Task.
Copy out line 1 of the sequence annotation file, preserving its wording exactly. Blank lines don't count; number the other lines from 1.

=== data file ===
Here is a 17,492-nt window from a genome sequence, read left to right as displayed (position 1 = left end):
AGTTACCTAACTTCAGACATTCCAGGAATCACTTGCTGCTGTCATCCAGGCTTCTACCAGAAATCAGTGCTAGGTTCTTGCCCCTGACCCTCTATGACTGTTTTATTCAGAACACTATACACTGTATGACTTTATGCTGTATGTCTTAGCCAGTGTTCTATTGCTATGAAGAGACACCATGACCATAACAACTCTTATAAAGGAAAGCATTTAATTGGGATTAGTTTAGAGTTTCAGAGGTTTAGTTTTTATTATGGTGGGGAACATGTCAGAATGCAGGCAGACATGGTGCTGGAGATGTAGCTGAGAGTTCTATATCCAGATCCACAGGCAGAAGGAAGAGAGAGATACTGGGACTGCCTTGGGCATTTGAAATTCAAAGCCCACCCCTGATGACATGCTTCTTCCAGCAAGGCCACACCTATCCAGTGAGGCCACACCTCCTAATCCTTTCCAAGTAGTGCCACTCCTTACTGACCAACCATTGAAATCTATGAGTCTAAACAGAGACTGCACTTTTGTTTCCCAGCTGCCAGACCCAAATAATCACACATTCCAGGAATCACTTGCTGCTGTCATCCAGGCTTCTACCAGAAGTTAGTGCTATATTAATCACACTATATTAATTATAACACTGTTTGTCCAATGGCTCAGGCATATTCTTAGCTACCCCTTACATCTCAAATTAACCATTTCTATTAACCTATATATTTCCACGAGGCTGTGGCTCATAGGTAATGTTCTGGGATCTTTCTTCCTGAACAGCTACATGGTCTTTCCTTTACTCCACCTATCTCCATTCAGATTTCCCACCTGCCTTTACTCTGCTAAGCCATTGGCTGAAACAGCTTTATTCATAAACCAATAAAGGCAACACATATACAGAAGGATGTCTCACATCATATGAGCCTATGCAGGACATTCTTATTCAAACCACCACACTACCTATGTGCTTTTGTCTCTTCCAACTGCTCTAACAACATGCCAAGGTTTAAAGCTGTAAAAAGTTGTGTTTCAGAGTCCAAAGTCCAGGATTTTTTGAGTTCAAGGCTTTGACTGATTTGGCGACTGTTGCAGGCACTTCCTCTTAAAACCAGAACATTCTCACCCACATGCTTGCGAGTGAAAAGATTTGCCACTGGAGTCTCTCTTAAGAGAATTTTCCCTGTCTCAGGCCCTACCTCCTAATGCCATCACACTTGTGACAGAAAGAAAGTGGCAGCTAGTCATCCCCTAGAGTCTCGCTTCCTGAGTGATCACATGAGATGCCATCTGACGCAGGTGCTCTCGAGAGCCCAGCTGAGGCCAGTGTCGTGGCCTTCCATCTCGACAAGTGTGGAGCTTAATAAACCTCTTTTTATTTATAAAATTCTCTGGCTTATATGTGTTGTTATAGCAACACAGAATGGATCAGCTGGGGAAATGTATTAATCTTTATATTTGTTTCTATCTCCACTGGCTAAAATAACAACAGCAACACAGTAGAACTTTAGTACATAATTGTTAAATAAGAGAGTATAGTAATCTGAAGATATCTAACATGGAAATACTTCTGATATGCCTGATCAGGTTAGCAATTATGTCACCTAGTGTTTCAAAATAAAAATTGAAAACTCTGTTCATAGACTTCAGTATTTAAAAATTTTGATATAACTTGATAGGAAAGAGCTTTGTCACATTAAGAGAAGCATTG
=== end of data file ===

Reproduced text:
Here is a 17,492-nt window from a genome sequence, read left to right as displayed (position 1 = left end):